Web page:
Planning a Disney Trip? 5 Reasons Disneyland May Be the Way to Go

I’m going to be honest here. I’m a little hesitant to write this post because I feel like I’m letting all of Houston in on a well-kept secret, but I’m going to anyway. Because I love y’all, here it goes….

Disneyland is just as awesome as Disney World.

Okay, there it is. I said it. I realize this is exactly the kind of debate that keeps you up at night, so there you go. You’re welcome.

“But how can that be?” you ask. “Surely you jest!”

I know, I know. It’s hard to believe. But as a 33-year annual Disney World veteran who relatively recently added a yearly trek to Disneyland to the regular vacation schedule, you can rest assured that I was skeptical at first too.

So bear with me while I break it down…


Disneyland is shockingly compact. If you are accustomed to working in significant travel time between parks at WDW {sometimes a 30 minute bus ride, plus wait time and park admission time}, or if you are like us and your family includes a wheelchair and a double stroller which are notoriously cumbersome on the WDW buses, this will blow your mind. All three of the Disney hotels are walking distance to the two park entrances. One of them {The Grand Californian} even has its own private entrance into one of the parks. Want to park hop halfway through the day? No problem. You don’t even have to cross a street to get between the parks as they are separated by a paved courtyard. We frequently hop back and forth between the parks depending on wait times for our favorite rides or where we have a dinner reservation.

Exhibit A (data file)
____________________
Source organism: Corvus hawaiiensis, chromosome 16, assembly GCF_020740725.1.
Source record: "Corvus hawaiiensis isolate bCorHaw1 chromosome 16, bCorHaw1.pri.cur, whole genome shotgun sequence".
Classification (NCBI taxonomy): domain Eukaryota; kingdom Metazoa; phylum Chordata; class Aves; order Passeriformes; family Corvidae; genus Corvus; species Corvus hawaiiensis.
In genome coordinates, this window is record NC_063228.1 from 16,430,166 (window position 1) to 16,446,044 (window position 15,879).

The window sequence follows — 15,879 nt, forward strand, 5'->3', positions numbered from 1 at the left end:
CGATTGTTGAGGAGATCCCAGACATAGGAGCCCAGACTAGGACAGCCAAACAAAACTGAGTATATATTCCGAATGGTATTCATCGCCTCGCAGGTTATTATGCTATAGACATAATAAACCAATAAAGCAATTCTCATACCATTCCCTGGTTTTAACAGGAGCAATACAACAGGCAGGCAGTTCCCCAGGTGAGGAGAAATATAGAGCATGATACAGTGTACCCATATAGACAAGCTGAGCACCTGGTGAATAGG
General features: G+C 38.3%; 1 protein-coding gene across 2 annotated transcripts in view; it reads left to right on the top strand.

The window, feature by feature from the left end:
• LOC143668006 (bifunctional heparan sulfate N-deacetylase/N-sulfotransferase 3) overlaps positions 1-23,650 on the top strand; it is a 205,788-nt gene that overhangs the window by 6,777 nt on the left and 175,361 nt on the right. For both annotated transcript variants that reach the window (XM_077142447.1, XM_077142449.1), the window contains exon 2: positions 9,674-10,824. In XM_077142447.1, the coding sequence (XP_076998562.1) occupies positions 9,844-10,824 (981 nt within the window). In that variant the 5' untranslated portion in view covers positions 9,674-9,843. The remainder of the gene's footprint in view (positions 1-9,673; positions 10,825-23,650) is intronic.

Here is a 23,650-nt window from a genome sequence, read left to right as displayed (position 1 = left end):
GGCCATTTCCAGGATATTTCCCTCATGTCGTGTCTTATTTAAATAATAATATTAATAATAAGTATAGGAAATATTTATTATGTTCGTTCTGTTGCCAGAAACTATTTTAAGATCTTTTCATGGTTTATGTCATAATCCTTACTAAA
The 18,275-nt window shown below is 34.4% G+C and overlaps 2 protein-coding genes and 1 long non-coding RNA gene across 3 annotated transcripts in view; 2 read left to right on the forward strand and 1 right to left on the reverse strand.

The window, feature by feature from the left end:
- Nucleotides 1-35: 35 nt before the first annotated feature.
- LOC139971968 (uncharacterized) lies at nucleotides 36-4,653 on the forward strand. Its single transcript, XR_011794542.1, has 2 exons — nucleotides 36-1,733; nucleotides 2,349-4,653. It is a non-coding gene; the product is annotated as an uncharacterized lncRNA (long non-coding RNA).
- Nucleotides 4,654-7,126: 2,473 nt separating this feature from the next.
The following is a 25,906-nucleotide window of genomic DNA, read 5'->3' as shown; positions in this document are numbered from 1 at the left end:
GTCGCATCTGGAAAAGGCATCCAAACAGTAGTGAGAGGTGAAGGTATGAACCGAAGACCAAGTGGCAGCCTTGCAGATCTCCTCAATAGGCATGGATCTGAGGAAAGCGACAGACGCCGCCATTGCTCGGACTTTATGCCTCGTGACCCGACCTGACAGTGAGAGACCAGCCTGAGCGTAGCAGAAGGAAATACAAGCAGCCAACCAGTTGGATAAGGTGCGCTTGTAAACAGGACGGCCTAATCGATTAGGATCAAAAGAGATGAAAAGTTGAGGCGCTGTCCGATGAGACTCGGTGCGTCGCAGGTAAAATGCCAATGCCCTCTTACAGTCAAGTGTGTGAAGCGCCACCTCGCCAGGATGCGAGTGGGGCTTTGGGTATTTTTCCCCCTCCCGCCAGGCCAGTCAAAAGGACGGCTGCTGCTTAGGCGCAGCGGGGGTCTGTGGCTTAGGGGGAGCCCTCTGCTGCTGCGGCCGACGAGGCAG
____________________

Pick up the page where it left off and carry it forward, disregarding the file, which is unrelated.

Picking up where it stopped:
“But are you missing out on a ton of the rides they have at WDW since everything is so compact?” you ask.

Not really. They fit a lot of the most popular WDW attractions into those two parks. Admittedly, there is no World Showcase or Animal Kingdom, but there are also some really incredible rides that can only be found at Disneyland. Indiana Jones, Storybook Land Canal Boats, and Finding Nemo Submarines are a few, but even It’s a Small World seems like a completely different ride in Disneyland with its gorgeous towering outdoor facade. And let’s not forget about Cars Land, which was the original reason we gave Disneyland a shot several years ago. Radiator Springs Racers alone makes it worth the flight to California.


The moment I step out of the airport in Orange County and into that warm, dry California air, it feels like walking into a little slice of heaven … which is not the experience I have when landing in Orlando, even in December. We visit Disneyland during the hottest time of the year, and yes, the temperatures can get pretty high during the middle of the day, but we aren’t talking Houston high, and as night falls, you’ll be reaching for a cardigan, even in August. One year in August, we even had to buy sweatshirts for the evening.

Florida is gorgeous and sunny and a welcome break from fierce winters for those who live in the north, but for us Houstonians, it’s not exactly a break from our weather, even in the winter.

The Planning

This is HUGE. If you’ve ever planned a WDW trip, you know what a big deal the planning is. Hotels have to be booked at least 6 months in advance, you have to wake up at 5:00 am to get into the system right when it opens at the 180 day mark to make your dining reservations, you reserve your rides 60 days in advance through the Fastpass system … it’s a pretty complicated process that can leave many a parent feeling like maybe they need a vacation from their vacation before it has even begun. That’s not to knock the way things run at WDW by any means. That level of planning also provides certainty that your family will get to experience all of the magic they are anticipating in a WDW vacation.